Yesterday, I asked you to write your Senator urging opposition to HB 1129. VEA formed and is a member of the Virginia Pension Protection Coalition. One of our coalition partners is the Virginia Professional Firefighters. They just put out a great video on HB 1129 – I thought you might enjoy it. Click here to watch.
Today, I’ll summarize SB 498, which will reduce the retirement benefits of future teachers.
Click here to send a message to your delegate regarding SB 498.
SB 498 (Watkins) – Creates a new hybrid retirement program, administered by the VRS, creates a new retirement system including both a defined-contribution (DB) and a defined benefit (DC) components. All new state and local employees commencing employment on or after January 1, 2014 would make an irrevocable election to participate in the hybrid plan or the traditional retirement plan. Employees in-service on December 31, 2013 would be given the opportunity to make a one-time, irrevocable election to participate in the new hybrid program.
The Defined Benefit (DB) component would have a 1.0% multiplier that generates a 30% replacement rate after 30 years of service and requires a 4% member contribution. The current defined benefit program produces 51% replacement after 30 years.
The Defined Contribution (DC) component would require a 1% mandatory member contribution matched by the employer. Up to an additional 4% member contribution may be made with a corresponding 2.5% employer match. Total contributions to the DC component would be as follows:
Mandatory – 1% employee (EE) plus 1% employer (ER) match
Elective – 1% EE plus 1% ER match
3% EE plus 1.5% ER match
Total Possible Contributions to the DC component
5% EE plus 3.5% ER
Total possible employee contribution is 9% including the 4% for the DB.
Total possible employer contribution is 3.5% plus the actuarially determined DB contribution.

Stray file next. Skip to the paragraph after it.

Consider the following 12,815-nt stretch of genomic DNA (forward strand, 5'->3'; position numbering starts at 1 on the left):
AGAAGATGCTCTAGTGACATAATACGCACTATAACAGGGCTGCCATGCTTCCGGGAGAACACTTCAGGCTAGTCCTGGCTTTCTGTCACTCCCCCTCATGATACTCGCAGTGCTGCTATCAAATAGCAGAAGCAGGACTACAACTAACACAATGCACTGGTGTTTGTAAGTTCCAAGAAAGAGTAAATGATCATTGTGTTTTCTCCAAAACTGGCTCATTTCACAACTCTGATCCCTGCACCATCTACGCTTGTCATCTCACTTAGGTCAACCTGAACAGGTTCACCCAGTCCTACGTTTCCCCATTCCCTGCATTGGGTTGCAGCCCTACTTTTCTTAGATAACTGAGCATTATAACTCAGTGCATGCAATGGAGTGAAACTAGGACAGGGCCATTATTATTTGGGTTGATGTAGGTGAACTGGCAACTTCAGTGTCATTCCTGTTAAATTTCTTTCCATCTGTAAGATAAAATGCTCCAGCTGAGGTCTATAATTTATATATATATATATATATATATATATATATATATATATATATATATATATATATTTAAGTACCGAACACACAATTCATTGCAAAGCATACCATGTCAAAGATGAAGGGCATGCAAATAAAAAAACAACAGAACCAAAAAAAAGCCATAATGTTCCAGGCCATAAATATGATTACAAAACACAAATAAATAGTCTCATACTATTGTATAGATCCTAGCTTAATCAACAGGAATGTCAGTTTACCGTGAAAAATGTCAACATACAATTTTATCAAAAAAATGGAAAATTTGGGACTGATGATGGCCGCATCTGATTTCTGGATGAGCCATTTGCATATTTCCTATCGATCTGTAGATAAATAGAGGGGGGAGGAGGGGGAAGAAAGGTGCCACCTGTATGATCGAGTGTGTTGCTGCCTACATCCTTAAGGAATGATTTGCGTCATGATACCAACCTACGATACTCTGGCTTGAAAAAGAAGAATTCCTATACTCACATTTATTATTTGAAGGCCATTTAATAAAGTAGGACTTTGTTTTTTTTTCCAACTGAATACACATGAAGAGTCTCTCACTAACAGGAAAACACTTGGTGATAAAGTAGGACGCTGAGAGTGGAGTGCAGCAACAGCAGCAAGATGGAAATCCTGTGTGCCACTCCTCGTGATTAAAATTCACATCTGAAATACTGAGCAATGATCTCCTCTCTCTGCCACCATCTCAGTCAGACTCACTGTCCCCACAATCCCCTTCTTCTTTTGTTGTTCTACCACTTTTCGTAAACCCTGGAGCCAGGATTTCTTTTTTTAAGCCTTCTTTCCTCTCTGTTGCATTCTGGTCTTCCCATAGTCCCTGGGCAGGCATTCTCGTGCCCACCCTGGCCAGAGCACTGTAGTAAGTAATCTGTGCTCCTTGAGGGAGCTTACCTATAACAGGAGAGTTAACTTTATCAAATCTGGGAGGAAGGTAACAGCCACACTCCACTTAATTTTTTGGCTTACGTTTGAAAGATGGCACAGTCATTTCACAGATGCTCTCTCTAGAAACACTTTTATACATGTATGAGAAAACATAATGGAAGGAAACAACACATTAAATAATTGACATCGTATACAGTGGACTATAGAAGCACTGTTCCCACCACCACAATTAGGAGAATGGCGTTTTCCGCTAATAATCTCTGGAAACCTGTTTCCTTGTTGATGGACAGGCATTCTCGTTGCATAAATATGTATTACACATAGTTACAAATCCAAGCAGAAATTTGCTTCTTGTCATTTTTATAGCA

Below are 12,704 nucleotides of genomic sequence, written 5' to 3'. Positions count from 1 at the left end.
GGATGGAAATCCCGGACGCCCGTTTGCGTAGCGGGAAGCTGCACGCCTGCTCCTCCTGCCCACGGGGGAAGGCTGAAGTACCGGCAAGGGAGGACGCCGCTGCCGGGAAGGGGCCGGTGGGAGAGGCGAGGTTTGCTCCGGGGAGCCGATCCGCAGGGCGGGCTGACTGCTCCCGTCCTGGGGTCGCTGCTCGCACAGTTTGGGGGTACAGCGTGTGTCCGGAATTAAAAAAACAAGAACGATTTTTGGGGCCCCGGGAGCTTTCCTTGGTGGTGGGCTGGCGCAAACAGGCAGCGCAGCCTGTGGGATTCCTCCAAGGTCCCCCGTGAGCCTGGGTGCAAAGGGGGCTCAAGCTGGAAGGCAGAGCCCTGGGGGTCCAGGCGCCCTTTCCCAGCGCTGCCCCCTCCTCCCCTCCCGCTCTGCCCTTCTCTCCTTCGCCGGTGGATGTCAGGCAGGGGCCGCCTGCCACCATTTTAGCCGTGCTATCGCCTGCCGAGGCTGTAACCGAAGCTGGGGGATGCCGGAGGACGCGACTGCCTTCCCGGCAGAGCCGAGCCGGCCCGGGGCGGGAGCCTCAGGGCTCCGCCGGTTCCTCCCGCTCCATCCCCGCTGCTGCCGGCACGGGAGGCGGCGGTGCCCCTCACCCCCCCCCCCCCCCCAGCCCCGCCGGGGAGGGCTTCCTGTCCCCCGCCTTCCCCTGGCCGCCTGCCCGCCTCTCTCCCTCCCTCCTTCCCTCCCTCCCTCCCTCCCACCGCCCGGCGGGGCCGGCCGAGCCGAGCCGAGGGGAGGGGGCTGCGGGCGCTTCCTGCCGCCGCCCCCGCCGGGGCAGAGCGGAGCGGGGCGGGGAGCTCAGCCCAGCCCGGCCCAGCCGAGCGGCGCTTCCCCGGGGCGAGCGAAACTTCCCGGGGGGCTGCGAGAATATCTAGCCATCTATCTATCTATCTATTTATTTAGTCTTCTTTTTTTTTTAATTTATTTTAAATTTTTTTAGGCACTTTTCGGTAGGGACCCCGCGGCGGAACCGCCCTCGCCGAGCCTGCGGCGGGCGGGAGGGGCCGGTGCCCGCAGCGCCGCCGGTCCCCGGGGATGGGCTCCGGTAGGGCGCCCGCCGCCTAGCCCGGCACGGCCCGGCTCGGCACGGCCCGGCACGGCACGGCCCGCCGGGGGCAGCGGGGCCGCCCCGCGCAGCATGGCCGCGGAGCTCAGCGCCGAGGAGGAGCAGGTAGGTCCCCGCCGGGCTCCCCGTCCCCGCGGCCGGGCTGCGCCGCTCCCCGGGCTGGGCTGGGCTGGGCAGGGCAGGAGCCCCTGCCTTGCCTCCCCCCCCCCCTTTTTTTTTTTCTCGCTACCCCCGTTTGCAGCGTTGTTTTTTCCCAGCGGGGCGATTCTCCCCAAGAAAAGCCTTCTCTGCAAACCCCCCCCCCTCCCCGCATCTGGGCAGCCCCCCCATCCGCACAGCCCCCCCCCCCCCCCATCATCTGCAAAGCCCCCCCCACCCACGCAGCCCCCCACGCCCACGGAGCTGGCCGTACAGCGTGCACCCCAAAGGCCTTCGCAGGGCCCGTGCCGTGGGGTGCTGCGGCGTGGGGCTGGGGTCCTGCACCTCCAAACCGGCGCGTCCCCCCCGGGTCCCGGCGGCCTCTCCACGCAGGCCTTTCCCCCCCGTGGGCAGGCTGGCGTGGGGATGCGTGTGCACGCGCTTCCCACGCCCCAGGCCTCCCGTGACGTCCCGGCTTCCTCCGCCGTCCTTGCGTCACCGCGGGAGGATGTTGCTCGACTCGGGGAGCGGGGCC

Localities could continue to participate in the VRS disability program, contract with a private disability insurance provider, or opt not to provide disability insurance. Localities would join the plan under a one-time irrevocable decision. This provision is a major disadvantage of this proposal.
The major advantage of this proposal when it is compared to the House plan (HB 1129) is that this proposal changes nothing for current employees.
Implementation would have significant undeterminable costs associated with systems development plus $1.3 million additional implementation costs.
The bill also requires a General Assembly phase in of full funding for the VRS Board’s certified contribution rate. Full payment would be reached in the 2018-2020 biennium.
In regard to this proposal, which was offered by JLARC as an option, “… employees at each income level used to measure income replacement could potentially exceed the income replacement targets if they could defer 5 percent of their salary to their retirement account in addition to the four percent required to the defined benefit portion, for a total of nine percent throughout their career …, however, a nine percent deferment level appears unlikely for most employees, given relatively low average salaries.”